This is also another reason some small businesses may not accept credit cards at all: They don’t want to have to pay the fees associated with taking them or pass them on to you.Other merchants choose not to accept certain credit cards, like Discover or American Express, since those companies tend to collect higher fees per purchase.

Credit Card Company Rules on Convenience Fees

Here’s the breakdown for how some of the major credit-card brands handle fees.

Brand

Rules for Merchants on Convenience Fees

Visa

Merchants can add convenience fees on all nonstandard payment methods, except for income tax payments in some states.

Retailers are required to register the surcharge with the payment network. They must also display a notice of the surcharge at the point of sale — both in-store and online. You’ll usually see the additional fee on your receipt.

Mastercard

Only select government agencies and educational institutions can charge credit card convenience fees.

Retailers must register the surcharge with their payment network. They must also display a message about the surcharge at the point of sale — both in-store at the checkout and online. You’ll usually see the additional fee on your receipt as well.

American Express Only government agencies, educational institutions, utility companies, and rental companies can charge credit-card convenience fees.
Discover The retailer cannot charge convenience fees to Discover cardholders unless it charges the same fees to those using credit cards from other card issuers.

Convenience Fees vs Surcharge Fees: What’s the Difference?

When thinking about the additional charges you wind up paying, you may have wondered what the difference between convenience fees and surcharge fees are. Let’s explain.

A surcharge fee covers the cost of you having the privilege of using a credit card. It’s added before taxes. Sometimes called a “checkout fee,” it is usually a percentage of the sale and it’s optional for the merchant to add a surcharge fee onto a transaction. Each specific credit card company has rules about surcharge fees.

Credit card surcharges are prohibited by law in 10 states. If you’re a merchant doing business in Colorado, Utah, Connecticut, Florida, Kansas, Maine, Massachusetts, New York, Oklahoma, and Texas, you’re not allowed to add a surcharge to a purchase. So if you’re a customer in those states and paying with a credit card, you might be able to avoid some additional fees.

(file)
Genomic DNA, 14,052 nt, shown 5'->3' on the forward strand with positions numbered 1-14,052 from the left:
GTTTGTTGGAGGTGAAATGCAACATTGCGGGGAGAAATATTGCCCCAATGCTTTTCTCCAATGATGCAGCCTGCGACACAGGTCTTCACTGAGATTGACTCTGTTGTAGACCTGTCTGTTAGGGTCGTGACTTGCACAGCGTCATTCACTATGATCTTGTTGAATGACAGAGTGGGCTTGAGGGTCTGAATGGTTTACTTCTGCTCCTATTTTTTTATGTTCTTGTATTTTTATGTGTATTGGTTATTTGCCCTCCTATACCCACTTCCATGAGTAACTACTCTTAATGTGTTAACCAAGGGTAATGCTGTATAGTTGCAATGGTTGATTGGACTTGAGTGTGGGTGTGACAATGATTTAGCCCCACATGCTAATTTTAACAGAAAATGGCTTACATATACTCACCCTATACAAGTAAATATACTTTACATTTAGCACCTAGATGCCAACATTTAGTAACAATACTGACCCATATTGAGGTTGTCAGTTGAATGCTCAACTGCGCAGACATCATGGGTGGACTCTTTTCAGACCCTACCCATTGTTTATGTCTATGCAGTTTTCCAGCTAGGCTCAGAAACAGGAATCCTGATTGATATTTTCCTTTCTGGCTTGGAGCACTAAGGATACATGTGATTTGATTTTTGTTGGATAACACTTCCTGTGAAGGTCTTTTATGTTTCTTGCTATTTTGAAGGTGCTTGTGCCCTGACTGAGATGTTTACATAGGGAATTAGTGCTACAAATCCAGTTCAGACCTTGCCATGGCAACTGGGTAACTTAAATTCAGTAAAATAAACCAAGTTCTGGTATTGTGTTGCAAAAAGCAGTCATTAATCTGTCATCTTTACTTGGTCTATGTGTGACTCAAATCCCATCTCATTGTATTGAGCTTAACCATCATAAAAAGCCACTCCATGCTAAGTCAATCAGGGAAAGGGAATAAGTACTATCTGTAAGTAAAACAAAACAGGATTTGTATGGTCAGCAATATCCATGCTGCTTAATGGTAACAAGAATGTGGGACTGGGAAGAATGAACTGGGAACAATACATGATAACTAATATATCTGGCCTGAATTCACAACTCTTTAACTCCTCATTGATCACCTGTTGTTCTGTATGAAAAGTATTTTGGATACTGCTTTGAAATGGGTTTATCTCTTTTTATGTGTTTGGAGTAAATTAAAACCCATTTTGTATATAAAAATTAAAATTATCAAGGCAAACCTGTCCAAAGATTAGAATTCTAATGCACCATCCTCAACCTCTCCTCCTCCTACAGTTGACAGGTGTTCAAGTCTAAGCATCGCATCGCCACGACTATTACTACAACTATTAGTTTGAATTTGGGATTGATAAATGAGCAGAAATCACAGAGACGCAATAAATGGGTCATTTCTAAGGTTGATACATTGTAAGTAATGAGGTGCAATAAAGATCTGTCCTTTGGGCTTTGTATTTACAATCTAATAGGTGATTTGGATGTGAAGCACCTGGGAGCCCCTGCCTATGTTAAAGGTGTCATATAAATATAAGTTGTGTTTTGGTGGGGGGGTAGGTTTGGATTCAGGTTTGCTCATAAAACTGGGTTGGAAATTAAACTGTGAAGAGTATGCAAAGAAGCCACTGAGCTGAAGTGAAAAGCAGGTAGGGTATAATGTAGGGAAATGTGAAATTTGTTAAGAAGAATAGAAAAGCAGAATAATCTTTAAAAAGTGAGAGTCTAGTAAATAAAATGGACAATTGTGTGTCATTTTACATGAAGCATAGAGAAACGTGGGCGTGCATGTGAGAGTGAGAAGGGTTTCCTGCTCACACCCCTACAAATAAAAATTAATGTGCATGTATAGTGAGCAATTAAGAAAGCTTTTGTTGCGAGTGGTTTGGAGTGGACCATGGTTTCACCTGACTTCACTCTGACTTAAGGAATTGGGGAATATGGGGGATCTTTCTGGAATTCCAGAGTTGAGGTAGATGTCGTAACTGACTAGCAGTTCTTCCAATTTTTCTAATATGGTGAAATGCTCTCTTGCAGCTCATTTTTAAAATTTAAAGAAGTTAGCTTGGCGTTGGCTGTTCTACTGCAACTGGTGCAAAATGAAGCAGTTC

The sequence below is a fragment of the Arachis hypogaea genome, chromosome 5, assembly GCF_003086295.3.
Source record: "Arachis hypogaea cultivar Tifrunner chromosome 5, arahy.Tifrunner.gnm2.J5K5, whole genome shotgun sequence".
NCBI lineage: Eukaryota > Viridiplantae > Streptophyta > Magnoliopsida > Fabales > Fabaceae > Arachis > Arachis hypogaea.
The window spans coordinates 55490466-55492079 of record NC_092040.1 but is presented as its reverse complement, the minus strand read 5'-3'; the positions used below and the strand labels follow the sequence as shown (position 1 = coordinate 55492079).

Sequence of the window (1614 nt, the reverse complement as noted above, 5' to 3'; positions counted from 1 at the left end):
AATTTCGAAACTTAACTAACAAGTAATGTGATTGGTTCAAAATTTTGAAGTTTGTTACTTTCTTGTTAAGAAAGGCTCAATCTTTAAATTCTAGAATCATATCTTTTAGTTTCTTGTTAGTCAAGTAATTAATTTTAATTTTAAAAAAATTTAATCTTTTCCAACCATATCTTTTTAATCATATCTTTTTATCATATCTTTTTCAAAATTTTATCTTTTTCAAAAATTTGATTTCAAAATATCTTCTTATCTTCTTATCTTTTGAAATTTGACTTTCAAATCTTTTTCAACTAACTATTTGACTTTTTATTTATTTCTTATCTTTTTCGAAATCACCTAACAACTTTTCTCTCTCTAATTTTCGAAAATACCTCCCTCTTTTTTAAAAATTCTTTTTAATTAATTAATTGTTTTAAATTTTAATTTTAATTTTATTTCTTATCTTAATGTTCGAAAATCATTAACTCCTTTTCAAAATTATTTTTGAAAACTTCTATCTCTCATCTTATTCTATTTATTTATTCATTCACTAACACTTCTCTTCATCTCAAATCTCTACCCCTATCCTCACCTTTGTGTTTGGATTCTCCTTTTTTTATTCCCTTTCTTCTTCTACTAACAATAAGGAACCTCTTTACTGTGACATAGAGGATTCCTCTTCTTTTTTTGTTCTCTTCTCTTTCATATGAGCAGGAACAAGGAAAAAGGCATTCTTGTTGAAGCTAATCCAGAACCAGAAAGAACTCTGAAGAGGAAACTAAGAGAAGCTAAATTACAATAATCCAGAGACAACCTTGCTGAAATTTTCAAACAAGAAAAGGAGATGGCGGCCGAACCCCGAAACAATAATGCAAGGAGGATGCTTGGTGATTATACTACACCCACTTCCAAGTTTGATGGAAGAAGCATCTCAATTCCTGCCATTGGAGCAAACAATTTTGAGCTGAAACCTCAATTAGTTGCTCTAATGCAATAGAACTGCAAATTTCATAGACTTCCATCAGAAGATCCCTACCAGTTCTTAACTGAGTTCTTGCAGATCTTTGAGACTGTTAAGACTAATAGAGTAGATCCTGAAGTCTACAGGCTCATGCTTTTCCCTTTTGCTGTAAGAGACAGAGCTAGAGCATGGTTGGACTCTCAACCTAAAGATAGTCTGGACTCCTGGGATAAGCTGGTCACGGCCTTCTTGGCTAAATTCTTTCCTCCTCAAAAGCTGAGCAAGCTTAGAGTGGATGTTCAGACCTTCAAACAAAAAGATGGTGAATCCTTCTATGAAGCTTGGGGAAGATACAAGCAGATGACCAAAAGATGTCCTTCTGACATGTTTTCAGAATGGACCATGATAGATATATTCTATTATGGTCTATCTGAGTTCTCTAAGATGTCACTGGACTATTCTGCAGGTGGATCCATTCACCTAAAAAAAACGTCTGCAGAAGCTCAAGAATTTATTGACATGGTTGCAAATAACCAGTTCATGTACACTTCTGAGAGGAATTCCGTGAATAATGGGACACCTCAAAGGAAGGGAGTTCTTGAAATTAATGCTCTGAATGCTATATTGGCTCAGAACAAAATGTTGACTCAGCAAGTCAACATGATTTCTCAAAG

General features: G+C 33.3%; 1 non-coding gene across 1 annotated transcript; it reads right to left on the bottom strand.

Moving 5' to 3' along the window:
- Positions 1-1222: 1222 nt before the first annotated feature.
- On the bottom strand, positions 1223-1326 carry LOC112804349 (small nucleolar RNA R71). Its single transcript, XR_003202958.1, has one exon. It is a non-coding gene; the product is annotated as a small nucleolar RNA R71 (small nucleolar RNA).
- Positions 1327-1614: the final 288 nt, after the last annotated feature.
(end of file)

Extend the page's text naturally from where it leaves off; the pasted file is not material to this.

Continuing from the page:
In comparison, a convenience fee covers the cost of doing a transaction with a credit card instead of another payment method. Sometimes this is charged as a percentage of the transaction. Other times, it is charged as a flat fee, regardless of the cost of the products or services purchased. A retailer might add $3 to $5 to the transaction completed with a credit card, regardless of what or how much was purchased.

How Can Convenience Fees Be Avoided?

When you’re trying to avoid credit card convenience fees, you can choose to pay with a method other than plastic, such as cash, check, or money orders at some merchants. For example, if you’re paying for college tuition, you might be able to set up an online payment using an electronic check, money order, or personal check. At some schools, this could save you nearly 3% per payment transaction. If one semester of college tuition was $5,000, avoiding a convenience fee charge could save you about $150.

That being said, if you have a high-rewards credit card, conducting an expensive transaction might be beneficial if you can get cash back.

So, it’s important to scan for notices about convenience fees. When making a purchase at a bricks and mortar location, look at the point of entry and at the checkout area to see if they have messages posted about surcharges or convenience fees. You could always ask before purchasing a product or service if paying by cash will save you money. This often works well in service businesses. If you’re paying someone to install or service an appliance in your home, for example, paying with cash could save you a chunk of money if it allows you to avoid fees. If you are purchasing something online, look carefully at the charges before hitting “purchase.” Credit card fees are fairly common today, so you want to be alert to how they can crop up – and avoid them when you can!

The Takeaway

Knowing that credit card convenience fees (and surcharge fees) exist, whether they are legal in your state, and how to avoid them can help save you money in the long run. Oftentimes, these fees are added at the merchant’s discretion, and you may — with a little sleuthing and a work-around or two — be able to avoid them. Using a credit card can be an expensive proposition, so it’s good to know how you can trim some of these additional charges. Using cash or a check can sometimes be the most economical path forward.